Music Reviews



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Artist: Sigillum S
Title: The Irresistible Art Of Space Colonization And Its Mutation Implications
Format: CD
Label: Transmutation LTD
Rated: *****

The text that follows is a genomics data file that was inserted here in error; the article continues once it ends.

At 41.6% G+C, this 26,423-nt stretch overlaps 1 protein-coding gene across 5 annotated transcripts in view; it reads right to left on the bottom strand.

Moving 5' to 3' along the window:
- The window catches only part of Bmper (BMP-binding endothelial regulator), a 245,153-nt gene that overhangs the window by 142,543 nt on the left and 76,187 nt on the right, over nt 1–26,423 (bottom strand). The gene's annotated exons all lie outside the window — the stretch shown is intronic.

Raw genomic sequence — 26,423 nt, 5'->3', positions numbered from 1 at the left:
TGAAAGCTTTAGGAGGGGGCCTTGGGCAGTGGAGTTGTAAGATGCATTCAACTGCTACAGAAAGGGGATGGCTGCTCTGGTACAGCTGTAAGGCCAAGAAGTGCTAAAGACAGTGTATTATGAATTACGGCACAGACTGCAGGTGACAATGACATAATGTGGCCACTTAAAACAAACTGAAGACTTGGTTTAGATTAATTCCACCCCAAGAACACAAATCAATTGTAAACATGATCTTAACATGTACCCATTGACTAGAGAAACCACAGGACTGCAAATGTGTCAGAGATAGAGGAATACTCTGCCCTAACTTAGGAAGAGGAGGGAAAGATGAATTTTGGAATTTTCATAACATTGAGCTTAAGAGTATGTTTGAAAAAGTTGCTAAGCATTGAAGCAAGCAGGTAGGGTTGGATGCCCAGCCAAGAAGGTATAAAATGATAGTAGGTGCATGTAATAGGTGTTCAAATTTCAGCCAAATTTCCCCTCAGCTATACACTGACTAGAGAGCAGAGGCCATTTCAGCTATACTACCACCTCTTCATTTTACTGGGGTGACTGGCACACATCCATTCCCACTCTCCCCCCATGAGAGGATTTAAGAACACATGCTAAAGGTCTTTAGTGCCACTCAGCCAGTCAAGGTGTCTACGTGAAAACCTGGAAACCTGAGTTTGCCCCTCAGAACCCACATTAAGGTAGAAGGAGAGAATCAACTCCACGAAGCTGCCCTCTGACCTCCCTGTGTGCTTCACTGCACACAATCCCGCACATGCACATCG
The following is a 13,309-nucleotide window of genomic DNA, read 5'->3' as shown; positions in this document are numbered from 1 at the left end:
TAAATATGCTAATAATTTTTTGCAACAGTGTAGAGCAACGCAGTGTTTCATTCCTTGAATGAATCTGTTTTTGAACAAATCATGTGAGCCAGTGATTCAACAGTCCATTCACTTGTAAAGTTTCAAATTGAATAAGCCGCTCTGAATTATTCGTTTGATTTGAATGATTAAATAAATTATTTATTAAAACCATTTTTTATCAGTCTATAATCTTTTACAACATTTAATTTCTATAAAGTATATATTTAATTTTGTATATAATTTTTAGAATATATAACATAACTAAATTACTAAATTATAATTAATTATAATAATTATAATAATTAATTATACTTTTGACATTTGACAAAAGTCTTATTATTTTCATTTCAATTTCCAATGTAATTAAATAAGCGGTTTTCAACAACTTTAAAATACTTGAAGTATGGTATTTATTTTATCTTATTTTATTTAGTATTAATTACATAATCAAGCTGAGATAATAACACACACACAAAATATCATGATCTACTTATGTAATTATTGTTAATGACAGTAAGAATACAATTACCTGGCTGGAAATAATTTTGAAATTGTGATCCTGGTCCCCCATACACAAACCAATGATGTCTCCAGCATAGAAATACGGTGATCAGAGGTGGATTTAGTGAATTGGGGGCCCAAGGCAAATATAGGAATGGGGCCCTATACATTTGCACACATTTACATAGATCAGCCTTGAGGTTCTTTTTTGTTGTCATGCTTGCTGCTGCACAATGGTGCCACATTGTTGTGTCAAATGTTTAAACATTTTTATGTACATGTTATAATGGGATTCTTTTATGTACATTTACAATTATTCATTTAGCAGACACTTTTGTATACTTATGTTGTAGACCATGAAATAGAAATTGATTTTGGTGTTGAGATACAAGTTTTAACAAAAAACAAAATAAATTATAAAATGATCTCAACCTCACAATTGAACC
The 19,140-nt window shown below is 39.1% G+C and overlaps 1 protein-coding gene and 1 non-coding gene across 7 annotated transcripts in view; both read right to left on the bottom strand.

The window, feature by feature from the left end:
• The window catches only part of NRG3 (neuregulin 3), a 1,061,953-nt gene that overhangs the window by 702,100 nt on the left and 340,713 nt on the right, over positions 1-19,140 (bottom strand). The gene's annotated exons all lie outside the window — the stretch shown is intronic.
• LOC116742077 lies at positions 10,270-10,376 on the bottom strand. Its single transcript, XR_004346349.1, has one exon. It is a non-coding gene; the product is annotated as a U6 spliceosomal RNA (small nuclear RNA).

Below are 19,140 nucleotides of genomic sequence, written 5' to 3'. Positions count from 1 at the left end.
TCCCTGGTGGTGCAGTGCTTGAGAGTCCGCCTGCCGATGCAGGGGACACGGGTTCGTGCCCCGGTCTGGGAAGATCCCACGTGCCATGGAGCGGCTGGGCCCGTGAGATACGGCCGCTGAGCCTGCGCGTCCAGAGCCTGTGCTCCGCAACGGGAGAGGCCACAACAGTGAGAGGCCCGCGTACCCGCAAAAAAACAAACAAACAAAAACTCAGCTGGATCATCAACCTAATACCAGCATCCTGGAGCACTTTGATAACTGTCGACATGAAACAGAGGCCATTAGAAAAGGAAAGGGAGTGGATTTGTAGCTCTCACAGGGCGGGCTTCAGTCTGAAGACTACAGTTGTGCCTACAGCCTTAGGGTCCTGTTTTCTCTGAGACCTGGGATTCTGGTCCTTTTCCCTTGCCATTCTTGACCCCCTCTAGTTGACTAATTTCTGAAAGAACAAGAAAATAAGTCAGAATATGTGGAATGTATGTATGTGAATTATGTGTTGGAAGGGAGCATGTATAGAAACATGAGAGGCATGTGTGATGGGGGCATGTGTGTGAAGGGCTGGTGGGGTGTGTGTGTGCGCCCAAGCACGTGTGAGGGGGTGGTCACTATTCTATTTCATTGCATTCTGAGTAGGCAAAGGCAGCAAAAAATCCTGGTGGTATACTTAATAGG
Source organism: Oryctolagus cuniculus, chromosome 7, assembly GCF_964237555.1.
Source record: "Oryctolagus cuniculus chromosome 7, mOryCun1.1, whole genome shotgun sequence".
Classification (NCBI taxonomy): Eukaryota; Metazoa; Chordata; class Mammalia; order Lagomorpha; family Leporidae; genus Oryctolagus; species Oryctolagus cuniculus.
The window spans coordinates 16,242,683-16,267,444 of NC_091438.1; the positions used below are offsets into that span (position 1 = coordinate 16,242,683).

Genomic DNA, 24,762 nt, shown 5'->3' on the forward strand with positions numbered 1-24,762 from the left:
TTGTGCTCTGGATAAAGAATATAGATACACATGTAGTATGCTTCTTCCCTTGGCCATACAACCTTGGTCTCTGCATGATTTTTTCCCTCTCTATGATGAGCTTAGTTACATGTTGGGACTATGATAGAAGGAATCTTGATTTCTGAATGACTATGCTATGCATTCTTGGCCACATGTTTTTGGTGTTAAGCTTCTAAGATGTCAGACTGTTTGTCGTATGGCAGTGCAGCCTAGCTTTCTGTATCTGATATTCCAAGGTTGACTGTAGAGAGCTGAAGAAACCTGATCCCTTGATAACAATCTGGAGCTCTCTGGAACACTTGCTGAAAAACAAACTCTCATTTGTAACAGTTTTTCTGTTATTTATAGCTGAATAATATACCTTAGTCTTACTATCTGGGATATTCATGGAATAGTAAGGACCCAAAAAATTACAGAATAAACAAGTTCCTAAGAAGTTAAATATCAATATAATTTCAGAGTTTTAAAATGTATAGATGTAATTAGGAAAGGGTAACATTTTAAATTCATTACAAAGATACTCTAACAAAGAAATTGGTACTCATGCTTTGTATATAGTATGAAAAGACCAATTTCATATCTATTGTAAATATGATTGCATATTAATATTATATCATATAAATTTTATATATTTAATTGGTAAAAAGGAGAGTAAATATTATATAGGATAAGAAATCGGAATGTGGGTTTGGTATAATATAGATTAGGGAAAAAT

Sigillum S two years ago celebrated their 30th anniversary (one year later, because they started in 1985) by releasing three albums printed on CD, LP and tape. That moment was important for them not only because they raised the glasses to salute three decades of sonic terrorism and sound research, they also celebrated a new band member: Bruno Dorella. Bruno, owner of the label Bar La Muerte, is also member of the following bands: Bachi Da Pietra, Lava, OVO, Ronin and Wolfango. He started to play live with them but with the new album "The Irresistible Art Of Space Colonization and Its Mutation Implications", it's the first time that we have the chance to check how he helped Eraldo Bernocchi and Paolo Bandera to redefine their sound. As usual, the titles of the new album are recalling to me the works of people who had an impact on visual arts or culture in general: I mean people like Ballard, Burroughs, Cronenberg, etc. We have titles like "Occult Storage For Pan-Dronic Glossolalia", "Wrong Proto - Matter Gravitation", "Genetically-Engineered Insects", "When Comets Become Organic Households", "Through The Endless Streams Of Satellite Euphoria", etc. Musically Sigillum S always evolved and if on their beginning their music could have been defined as ritualistic and industrial, since early 00's they started to include into their music also elements of the sound that they had on their side projects. Eraldo played and collaborated with many people such as Mick Harris, Bill Laswell, Tony Wakeford, to name few and explored different genres from dub to guitar drone (as on his album under the Blackwood moniker). Paolo with Sshe Retina Stimulants, NG5361, Komplet his other projects and collaborations always explored the folders of noise electronic sounds. In my opinion, the album where they started to redefine their sound has been "23/20". It was featuring sound contributions from long time Sigillum S collaborators as well from artists they estimate. People like: Bill Laswell, Toshinori Kondo, Professor Shebab, SH Fernando and WordSound, Martino Nicoletti, Lorenzo Esposito Fornasari, ZU, Xabier Iriondo, Ephel Duath, various members of Crisis , Mark Solotroff, Thomas Fehlmann, Gudrun Gut, Andrea Marutti, Claudio Agostoni and many others. Anyway, let's start to talk about the new album. On this one, we have a sort of orchestral sound effect as we have several kind of sound layers, as well as several influences and I hazard to say that we have also a sort of melodic structure that wasn't really used before. All these layers are dosed in the mix, creating the effect of a whole orchestra using unconventional sounds. The kind of rhythms, ambient sounds, noises, vocals may sound familiar, but they have been used in a different way. Take "Through The Endless Streams Of Satellite Euphoria", for example: we have a dub bass, synth treated bleeps, a semi dub drum (I might be wrong but this is one of the few times that Sigillum S are using a real drum) and then a trumpet like sound. The first time I listened to this track I immediately thought about 23 Skidoo and I don't remember I ever thought about them while listening to Sigillum S. Sigillum S have been ritualistic but they never been "funk" and this has been a great surprise. We have the tracks mostly based on drones and noise and we have the ones where rhythm has an important part and it could be a normal drum, a treated one mixed with synthetic beats, it doesn't matter, because the tracks evolve and change one from the other. This is another thing that I liked a lot: the variety of atmospheres and sounds. A perfect example of what I mean could be the closing track "Celestial Heliocentric Cultures", which is the one that I felt connected to the cover made by Petulia Mattioli, because it gives me the impression of being influenced by Tibetan music but played by a mutant which filtered it with industrial soundscapes. It's like the cover: a Tibetan monk walking on a metallic landscapes made by an unknown species. The album will be out on the 14th of September on CD, LP and tape. https://sigillum-s.bandcamp.com/album/the-irresistible-art-of-space-colonization-and-its-mutation-implications